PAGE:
If last year's first series of Luther has taught us anything, it's that however straightforward and simple anything (or, perhaps more importantly, anyone) appears in writer/series creator Neil Cross's dark detective saga, it rarely ever is. Even bearing that in mind, the remarkable swiftness and relative tidiness and ease with which Cross and director Sam Miller have hit the reset button in the opening moments of series 2--especially coming after the harrowing, despairing, boldly unresolved wallop of a note the show left off on--is rather startling. Murderous psycho Alice Morgan (Ruth Wilson) has taken full responsibility for the climactic events of last series and is finally behind bars, freeing DCI John Luther (Idris Elba) to resume his lawman duties. He quickly rescues loyal partner DS Justin Ripley (Warren Brown) from between-series demotion, and soon the pair are back on the mean streets of London as part of a new investigative unit headed by DCU Martin Schenk (Dermot Crowley), once one of Luther's biggest detractors; an even more surprising peace appears to have been reached between Luther and Mark North (Paul McGann), one-time fiance of Luther's beloved ex Zoe. (And on a more surface note, the first glimpses of Luther himself show him in a state of undress, taking his time putting on that familar rumpled detective suit--perhaps the BBC's shamelessly pandering way to generate some of that Elba-fueled Takers buzz for this series?)
But what immediately follows once Luther is fully dressed--after taking a seat in his disheveled apartment, he puts a pistol to his head in a spin of Russian roulette--just as quickly rattles the viewer back to the gritty reality; even stripped bare and given the chance to start anew, the pain remains, and his old patterns quickly re-emerge. The players' positions have been rearranged and certain circumstances may have changed, Cross appears to be saying, but certain fundamental realities remain inescapable, and it is impossible to truly proceed as if business were as usual. As Luther and Ripley plunge themselves back into work and the investigation of a typically lurid series of crimes committed by a masked psycho, the familiar Case of the Week (or, rather, "Case of the Two Weeks," for this abbreviated four-hour second series consists of a pair of two-part installments) beats are dutifully hit, the scars of past events still reverberate. Mark and Luther are on decent terms, but vestiges of old tensions linger beneath the decorum. While the perhaps most honorable and by-the-book character of the whole show, the cost Ripley had to pay for his Luther loyalty instills fear and trepidation by one of the pair's new teammates. And while he went out of his way to earn him another chance, Schenk reminds Luther that he is still on as short a leash as ever--and that entails strict orders to avoid all contact with Alice.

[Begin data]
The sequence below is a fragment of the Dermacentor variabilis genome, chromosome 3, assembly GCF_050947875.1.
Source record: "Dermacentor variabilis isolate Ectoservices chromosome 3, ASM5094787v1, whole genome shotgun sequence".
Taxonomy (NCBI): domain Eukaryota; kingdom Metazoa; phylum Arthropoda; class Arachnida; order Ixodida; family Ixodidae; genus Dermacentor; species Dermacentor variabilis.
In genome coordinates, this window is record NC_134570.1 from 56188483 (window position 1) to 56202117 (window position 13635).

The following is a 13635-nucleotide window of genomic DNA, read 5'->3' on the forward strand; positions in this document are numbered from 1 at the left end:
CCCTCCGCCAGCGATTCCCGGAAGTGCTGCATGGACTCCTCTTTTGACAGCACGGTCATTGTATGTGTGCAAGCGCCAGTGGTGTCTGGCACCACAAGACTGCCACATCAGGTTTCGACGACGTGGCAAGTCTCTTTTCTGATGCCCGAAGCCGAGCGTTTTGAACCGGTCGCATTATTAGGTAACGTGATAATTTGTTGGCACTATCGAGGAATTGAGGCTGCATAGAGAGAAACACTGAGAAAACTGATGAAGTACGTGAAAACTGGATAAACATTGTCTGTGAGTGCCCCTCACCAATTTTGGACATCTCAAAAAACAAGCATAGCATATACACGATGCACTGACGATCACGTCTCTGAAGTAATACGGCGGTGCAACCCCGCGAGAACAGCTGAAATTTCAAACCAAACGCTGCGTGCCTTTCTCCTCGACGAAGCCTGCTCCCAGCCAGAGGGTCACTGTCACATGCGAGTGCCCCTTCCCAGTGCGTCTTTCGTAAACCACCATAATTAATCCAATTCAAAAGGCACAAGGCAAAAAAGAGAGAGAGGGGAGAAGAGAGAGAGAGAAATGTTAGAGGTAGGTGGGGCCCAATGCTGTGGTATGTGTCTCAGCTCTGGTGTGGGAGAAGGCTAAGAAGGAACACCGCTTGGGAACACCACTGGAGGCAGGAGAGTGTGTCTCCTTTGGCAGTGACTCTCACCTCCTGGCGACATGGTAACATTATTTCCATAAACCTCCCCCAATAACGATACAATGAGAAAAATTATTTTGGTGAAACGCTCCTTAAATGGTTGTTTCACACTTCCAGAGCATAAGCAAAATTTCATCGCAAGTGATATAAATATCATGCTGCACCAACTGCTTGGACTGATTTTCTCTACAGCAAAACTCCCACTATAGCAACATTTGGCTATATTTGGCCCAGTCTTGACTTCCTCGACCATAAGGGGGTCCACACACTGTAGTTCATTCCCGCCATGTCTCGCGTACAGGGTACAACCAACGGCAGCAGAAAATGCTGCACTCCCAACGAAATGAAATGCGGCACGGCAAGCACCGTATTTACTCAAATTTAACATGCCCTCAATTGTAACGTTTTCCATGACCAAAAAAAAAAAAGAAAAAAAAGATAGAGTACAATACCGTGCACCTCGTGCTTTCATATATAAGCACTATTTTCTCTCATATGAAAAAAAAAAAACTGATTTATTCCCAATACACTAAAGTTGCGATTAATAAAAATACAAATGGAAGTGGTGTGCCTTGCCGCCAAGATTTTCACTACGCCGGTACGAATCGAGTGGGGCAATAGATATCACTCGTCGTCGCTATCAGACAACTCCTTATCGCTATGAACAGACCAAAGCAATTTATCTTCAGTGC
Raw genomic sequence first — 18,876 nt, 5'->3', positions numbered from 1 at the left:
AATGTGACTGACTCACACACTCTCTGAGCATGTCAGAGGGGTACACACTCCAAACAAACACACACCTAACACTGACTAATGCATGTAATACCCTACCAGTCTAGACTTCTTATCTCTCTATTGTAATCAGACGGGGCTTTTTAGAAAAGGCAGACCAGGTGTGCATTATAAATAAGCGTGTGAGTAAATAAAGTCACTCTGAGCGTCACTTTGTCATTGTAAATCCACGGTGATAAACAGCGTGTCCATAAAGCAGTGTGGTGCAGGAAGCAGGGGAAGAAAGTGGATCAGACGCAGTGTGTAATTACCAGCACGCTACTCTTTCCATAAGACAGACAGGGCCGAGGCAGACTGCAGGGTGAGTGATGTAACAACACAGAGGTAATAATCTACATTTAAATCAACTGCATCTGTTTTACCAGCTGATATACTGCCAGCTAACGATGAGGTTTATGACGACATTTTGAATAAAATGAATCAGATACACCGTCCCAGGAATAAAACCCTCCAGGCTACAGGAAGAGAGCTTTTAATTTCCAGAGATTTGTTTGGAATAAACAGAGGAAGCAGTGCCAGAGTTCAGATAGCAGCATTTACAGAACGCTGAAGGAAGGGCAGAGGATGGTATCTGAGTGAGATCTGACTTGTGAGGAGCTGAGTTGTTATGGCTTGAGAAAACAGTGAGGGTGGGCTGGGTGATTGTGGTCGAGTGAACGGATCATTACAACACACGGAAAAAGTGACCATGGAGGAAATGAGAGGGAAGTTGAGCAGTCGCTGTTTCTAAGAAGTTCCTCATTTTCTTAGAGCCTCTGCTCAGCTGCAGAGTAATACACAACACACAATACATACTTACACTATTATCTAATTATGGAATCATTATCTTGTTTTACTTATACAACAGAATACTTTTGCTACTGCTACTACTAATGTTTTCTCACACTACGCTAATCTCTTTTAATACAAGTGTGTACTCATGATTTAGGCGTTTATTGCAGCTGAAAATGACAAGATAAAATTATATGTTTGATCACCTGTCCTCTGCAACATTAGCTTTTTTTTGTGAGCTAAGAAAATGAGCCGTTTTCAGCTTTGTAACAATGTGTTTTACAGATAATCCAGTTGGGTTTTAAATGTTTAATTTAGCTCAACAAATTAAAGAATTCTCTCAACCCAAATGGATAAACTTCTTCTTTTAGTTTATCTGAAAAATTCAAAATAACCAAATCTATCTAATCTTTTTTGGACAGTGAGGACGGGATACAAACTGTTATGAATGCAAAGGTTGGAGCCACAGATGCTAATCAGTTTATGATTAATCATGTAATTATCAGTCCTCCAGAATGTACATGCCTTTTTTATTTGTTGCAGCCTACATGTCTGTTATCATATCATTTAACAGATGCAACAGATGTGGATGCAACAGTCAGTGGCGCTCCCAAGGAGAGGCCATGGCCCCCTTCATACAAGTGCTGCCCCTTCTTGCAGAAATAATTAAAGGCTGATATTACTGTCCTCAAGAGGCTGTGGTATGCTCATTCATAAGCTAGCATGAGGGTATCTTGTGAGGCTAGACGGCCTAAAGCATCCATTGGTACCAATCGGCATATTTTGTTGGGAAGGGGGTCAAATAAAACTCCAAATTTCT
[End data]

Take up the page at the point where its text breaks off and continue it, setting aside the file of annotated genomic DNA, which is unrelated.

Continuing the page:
But, of course, even locked up, her scary/sexy siren call proves to be too strong for Luther to resist, and as Elba and Wilson's scenes together were in the first series, their tête-a-tête here is the definite highlight of this episode, bristling with tension, crackling with chemistry. Incarceration has done nothing to "cure" Alice of her warped view of the world, nor dull her astute powers of perception. Cross wisely leaves it to Alice and her otherworldly yet grounded manner of speaking to state what I fully expect to be the focal, underlying concern of these four hours: Luther's choice between his destructively obsessive devotion to his ongoing mission for justice and that of a fresh break and the pursuit of a new life--which could very well lead to the salvation he needs.
In the meantime, though, Luther is still on the case, and the episode closes with a suspenseful final stretch somewhat cheapened at the very end by a gimmick generally reserved as a crutch for lesser thrillers--but I recognize that as a bit of a "tune in next week!" cliffhanging concession to the two-part installment structure of this go-round. If the tease for next week is any indication, this particular case may head to a close but the real meat of the ongoing character and thematic drama truly starts up, with the barely-suppressed internal and interpersonal demons breaking to the surface--and that, not any psychopath of the week, is what Luther is really all about.